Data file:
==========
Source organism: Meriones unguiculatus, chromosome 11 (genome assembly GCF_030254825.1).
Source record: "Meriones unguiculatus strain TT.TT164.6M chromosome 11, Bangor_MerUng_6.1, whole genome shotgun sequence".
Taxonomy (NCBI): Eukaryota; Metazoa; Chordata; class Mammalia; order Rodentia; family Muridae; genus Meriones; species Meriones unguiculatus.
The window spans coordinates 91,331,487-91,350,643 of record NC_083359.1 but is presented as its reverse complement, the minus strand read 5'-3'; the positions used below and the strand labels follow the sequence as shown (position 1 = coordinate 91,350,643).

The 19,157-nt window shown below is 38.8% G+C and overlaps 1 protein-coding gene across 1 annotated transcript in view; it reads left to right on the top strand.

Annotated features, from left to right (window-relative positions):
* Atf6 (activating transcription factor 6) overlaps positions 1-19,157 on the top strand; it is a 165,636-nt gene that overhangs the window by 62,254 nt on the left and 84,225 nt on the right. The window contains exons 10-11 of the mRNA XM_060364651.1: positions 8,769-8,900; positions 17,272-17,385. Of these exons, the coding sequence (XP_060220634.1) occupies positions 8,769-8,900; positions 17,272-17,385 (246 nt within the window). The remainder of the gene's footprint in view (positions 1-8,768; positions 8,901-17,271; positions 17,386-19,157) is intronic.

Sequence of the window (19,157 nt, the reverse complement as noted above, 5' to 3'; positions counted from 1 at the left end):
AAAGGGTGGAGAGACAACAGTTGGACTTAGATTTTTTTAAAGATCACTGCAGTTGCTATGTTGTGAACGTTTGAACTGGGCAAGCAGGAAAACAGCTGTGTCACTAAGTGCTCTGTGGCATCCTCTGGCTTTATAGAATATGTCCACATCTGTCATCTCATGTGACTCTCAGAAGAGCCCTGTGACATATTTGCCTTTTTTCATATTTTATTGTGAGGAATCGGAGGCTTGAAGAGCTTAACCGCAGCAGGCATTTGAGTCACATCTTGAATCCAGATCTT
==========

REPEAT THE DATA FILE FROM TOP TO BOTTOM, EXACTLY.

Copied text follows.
Source organism: Meriones unguiculatus, chromosome 11 (genome assembly GCF_030254825.1).
Source record: "Meriones unguiculatus strain TT.TT164.6M chromosome 11, Bangor_MerUng_6.1, whole genome shotgun sequence".
Taxonomy (NCBI): Eukaryota; Metazoa; Chordata; class Mammalia; order Rodentia; family Muridae; genus Meriones; species Meriones unguiculatus.
The window spans coordinates 91,331,487-91,350,643 of record NC_083359.1 but is presented as its reverse complement, the minus strand read 5'-3'; the positions used below and the strand labels follow the sequence as shown (position 1 = coordinate 91,350,643).

The 19,157-nt window shown below is 38.8% G+C and overlaps 1 protein-coding gene across 1 annotated transcript in view; it reads left to right on the top strand.

Annotated features, from left to right (window-relative positions):
* Atf6 (activating transcription factor 6) overlaps positions 1-19,157 on the top strand; it is a 165,636-nt gene that overhangs the window by 62,254 nt on the left and 84,225 nt on the right. The window contains exons 10-11 of the mRNA XM_060364651.1: positions 8,769-8,900; positions 17,272-17,385. Of these exons, the coding sequence (XP_060220634.1) occupies positions 8,769-8,900; positions 17,272-17,385 (246 nt within the window). The remainder of the gene's footprint in view (positions 1-8,768; positions 8,901-17,271; positions 17,386-19,157) is intronic.

Sequence of the window (19,157 nt, the reverse complement as noted above, 5' to 3'; positions counted from 1 at the left end):
AAAGGGTGGAGAGACAACAGTTGGACTTAGATTTTTTTAAAGATCACTGCAGTTGCTATGTTGTGAACGTTTGAACTGGGCAAGCAGGAAAACAGCTGTGTCACTAAGTGCTCTGTGGCATCCTCTGGCTTTATAGAATATGTCCACATCTGTCATCTCATGTGACTCTCAGAAGAGCCCTGTGACATATTTGCCTTTTTTCATATTTTATTGTGAGGAATCGGAGGCTTGAAGAGCTTAACCGCAGCAGGCATTTGAGTCACATCTTGAATCCAGATCTT